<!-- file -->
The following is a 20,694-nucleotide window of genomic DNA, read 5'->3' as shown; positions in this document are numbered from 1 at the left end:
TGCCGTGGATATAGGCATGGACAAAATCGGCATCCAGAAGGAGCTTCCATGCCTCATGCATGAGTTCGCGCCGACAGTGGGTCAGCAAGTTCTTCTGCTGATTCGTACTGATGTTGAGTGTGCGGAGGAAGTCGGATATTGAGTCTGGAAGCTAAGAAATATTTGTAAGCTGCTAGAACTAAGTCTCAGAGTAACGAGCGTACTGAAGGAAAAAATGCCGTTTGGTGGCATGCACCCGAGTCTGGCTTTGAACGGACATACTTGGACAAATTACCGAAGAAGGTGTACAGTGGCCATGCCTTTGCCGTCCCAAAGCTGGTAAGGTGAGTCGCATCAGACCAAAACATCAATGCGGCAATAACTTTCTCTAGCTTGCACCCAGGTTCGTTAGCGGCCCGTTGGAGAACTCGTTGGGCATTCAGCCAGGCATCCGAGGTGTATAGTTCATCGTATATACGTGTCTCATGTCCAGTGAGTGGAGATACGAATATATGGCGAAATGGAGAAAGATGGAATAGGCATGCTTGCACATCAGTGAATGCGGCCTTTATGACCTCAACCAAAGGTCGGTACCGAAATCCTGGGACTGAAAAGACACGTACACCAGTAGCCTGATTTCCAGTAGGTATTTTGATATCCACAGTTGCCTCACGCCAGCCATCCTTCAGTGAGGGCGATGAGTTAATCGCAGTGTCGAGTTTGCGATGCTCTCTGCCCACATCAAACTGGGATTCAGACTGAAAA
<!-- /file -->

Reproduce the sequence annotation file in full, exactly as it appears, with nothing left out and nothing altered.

The following is a 20,694-nucleotide window of genomic DNA, read 5'->3' as shown; positions in this document are numbered from 1 at the left end:
TGCCGTGGATATAGGCATGGACAAAATCGGCATCCAGAAGGAGCTTCCATGCCTCATGCATGAGTTCGCGCCGACAGTGGGTCAGCAAGTTCTTCTGCTGATTCGTACTGATGTTGAGTGTGCGGAGGAAGTCGGATATTGAGTCTGGAAGCTAAGAAATATTTGTAAGCTGCTAGAACTAAGTCTCAGAGTAACGAGCGTACTGAAGGAAAAAATGCCGTTTGGTGGCATGCACCCGAGTCTGGCTTTGAACGGACATACTTGGACAAATTACCGAAGAAGGTGTACAGTGGCCATGCCTTTGCCGTCCCAAAGCTGGTAAGGTGAGTCGCATCAGACCAAAACATCAATGCGGCAATAACTTTCTCTAGCTTGCACCCAGGTTCGTTAGCGGCCCGTTGGAGAACTCGTTGGGCATTCAGCCAGGCATCCGAGGTGTATAGTTCATCGTATATACGTGTCTCATGTCCAGTGAGTGGAGATACGAATATATGGCGAAATGGAGAAAGATGGAATAGGCATGCTTGCACATCAGTGAATGCGGCCTTTATGACCTCAACCAAAGGTCGGTACCGAAATCCTGGGACTGAAAAGACACGTACACCAGTAGCCTGATTTCCAGTAGGTATTTTGATATCCACAGTTGCCTCACGCCAGCCATCCTTCAGTGAGGGCGATGAGTTAATCGCAGTGTCGAGTTTGCGATGCTCTCTGCCCACATCAAACTGGGATTCAGACTGAAAA